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7n7is 23rd February 2011 01:57 PM

quantum siscomboobulation in speaker cables
Read about the phenomenon of quantum siscomboobulation here:
US patent 5110793
column 2 lines 35+
The concept accepted at present is similar (the BCS theory), and suggests that if a mobile electron propagates through a lattice structure, it will normally interact with the bound electrons of the lattice because of differences in the electron quantum-spin number. However, if two such electrons form a pair which are bound through opposite spin-pairing (Cooper pairs), then no quantum interaction of the bound pairs can occur with the electrons of the lattice (which still have an electron moment).

Also see this about oxygen free copper.
US patent 4582545 Method of producing electrical conductor
oxygen free copper

Google Patents

It appears that electrons moving through conductors can interact quantum mechanically with the crystal lattice of the conductor.

DF96 23rd February 2011 02:21 PM

I'm not sure what your point is. Cooper pairs and BCS is the accepted theory for low temperature superconductors. For high temperature superconductors the theory is less clear, as BCS does not appear to work here.

It is electrons scattering off lattice defects, phonons etc. which give metals their linear Ohmic resistance. You can do a rough approximation using classical mechanics, or do it properly with quantum mechanics. I forget the details, as it was over 30 years ago when I last attended classes on solid state physics.

7n7is 23rd February 2011 04:26 PM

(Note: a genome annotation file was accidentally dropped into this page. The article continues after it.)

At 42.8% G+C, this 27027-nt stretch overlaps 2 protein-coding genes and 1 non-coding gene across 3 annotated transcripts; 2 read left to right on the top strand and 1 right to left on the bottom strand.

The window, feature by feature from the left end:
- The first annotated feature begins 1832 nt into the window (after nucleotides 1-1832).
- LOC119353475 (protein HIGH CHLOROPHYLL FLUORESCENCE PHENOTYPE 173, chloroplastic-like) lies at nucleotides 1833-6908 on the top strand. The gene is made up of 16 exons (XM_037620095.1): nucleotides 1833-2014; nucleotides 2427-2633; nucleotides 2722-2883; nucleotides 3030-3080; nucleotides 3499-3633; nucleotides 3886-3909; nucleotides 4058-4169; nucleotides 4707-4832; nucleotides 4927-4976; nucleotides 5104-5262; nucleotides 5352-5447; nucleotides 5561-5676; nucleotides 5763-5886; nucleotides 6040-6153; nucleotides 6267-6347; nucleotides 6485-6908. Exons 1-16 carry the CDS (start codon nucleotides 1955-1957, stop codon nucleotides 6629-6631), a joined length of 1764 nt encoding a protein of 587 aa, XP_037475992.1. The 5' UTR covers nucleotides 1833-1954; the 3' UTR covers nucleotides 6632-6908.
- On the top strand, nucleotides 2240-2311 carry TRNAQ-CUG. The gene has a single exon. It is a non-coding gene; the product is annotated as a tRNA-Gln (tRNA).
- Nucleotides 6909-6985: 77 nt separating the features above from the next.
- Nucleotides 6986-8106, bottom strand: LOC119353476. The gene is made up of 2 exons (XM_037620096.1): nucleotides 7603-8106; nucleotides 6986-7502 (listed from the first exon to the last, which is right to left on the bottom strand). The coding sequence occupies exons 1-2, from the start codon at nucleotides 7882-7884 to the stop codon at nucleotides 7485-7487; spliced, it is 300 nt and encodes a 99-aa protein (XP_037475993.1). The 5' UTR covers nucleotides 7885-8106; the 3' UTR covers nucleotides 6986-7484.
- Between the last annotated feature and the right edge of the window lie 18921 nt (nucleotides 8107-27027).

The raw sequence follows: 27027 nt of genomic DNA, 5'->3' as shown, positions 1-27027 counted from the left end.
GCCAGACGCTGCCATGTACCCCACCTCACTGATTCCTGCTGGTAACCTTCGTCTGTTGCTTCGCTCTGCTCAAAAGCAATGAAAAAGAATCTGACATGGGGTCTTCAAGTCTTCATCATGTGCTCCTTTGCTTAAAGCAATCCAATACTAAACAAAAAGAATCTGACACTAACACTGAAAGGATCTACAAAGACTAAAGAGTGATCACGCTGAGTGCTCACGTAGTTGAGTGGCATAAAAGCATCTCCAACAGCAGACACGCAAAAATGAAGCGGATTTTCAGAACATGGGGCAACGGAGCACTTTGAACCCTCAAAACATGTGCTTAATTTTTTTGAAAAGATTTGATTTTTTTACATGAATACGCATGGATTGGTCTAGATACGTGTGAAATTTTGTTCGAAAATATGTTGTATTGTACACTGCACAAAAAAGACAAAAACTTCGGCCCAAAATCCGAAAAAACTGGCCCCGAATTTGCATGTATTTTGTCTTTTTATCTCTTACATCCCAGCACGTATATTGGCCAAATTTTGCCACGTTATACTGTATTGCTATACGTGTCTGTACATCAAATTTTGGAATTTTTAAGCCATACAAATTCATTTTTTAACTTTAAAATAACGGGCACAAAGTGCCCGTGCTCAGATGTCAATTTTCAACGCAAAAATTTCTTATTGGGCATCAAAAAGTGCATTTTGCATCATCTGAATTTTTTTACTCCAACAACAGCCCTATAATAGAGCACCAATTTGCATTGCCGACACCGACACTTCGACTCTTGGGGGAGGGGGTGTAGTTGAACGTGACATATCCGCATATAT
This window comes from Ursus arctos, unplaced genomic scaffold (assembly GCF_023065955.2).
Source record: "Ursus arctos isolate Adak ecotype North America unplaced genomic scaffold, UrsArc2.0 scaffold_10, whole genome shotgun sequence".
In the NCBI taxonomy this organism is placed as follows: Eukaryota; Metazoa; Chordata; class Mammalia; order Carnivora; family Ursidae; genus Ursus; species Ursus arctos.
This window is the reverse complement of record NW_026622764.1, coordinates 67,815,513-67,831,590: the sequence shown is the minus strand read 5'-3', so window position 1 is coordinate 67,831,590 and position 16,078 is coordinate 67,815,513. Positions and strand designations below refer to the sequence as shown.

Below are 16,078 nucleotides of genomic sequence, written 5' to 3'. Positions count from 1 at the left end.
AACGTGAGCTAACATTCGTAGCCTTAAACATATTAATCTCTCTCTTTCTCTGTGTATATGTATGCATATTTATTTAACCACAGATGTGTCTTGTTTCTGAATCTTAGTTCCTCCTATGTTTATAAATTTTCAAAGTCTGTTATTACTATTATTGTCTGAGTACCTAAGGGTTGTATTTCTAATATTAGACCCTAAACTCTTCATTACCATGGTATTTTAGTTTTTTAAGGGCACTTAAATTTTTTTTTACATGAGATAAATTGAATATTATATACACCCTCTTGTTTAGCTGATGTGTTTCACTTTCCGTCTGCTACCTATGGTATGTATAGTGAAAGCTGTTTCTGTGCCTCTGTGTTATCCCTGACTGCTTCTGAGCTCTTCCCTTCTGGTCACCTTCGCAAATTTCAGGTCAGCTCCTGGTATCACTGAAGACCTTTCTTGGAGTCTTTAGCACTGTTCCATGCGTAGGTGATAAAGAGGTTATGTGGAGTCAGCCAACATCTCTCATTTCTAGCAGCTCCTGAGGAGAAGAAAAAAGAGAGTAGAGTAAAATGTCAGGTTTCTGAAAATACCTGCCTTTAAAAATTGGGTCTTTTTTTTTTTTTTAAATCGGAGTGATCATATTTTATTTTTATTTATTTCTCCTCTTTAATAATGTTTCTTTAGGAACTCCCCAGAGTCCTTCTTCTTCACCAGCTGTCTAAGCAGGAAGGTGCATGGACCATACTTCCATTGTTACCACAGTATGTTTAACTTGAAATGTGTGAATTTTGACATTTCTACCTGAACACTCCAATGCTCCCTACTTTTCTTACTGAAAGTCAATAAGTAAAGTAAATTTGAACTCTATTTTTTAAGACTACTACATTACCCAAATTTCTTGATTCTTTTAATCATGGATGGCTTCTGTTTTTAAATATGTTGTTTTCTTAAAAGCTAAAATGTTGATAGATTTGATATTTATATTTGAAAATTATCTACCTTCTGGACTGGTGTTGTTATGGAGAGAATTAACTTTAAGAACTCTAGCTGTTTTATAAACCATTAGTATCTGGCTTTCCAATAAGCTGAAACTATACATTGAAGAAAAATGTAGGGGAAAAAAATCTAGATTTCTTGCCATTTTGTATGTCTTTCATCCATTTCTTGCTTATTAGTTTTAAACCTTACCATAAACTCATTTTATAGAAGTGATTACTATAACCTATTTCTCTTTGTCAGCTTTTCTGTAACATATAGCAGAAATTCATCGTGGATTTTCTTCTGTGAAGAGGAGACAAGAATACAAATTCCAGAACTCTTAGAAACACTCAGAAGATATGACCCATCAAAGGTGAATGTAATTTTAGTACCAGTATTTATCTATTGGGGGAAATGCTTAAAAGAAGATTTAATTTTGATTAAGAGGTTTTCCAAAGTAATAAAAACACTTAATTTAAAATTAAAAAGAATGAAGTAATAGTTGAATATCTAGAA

Many don't believe speaker cables make a difference in sound quality. Can human hearing actually not be sensitive enough to hear it? Use the search engine and find out more. Some people seem to hint at things like quantum mechanics as being crack pot when dealing with speaker cables or even transistors. Its hard to tell what they mean.

DF96 23rd February 2011 05:18 PM

My hunch is that using quantum mechanics to talk about speaker cables is crackpot. I believe that speaker cables make a difference, but only in terms of conventional science such as L, R and C.

Using anything other than quantum mechanics to talk about the internal operation of transistors is also crackpot - transistors are quantum devices, although not perhaps in the sense meant by nutters. You don't need to know QM to use a transistor; you need QM to understand them or design them.

jrenkin 23rd February 2011 05:26 PM

Quantum interactions occur in everything all the time, speaker cables and inner ear hair follicles. They probably have more to do with the functions of many electronic devices, especially ones like our brains and cochlea, than we realize. What that has to do with audible effect in speaker cable is a bit more muddy. Remember, Newtonian mechanics are more than adequate to describe most gross phenomena, so even though quantum rules do effect pool balls and all, it just isn't noticeable.

7n7is 28th February 2011 06:07 PM

Strange quantum phenomena in transistors.
Tubes vs. transistors & quantization distortion - Home Audio Stereo Discussion Forums

DF96 28th February 2011 07:18 PM

I think the quick answer to the question posed in the first post there is "No", there is no quantum quantisation noise/distortion in transistors. As I said above, "transistors are quantum devices, although not perhaps in the sense meant by nutters". Because of electrostatic fields, electrons (or holes) in the base are correlated with those just outside the base. If this were not the case, transistors would suffer from bad shot noise (and valves even more so as their grid currents are smaller). I think this is just Malcolm Hawksford thinking out loud, trying to find an explanation for what he has already decided is true.

7n7is 28th February 2011 09:32 PM

Did you read the other references?

DF96 28th February 2011 09:51 PM


7n7is 25th May 2011 03:43 PM

Hawksford seems to be a member of this forum.

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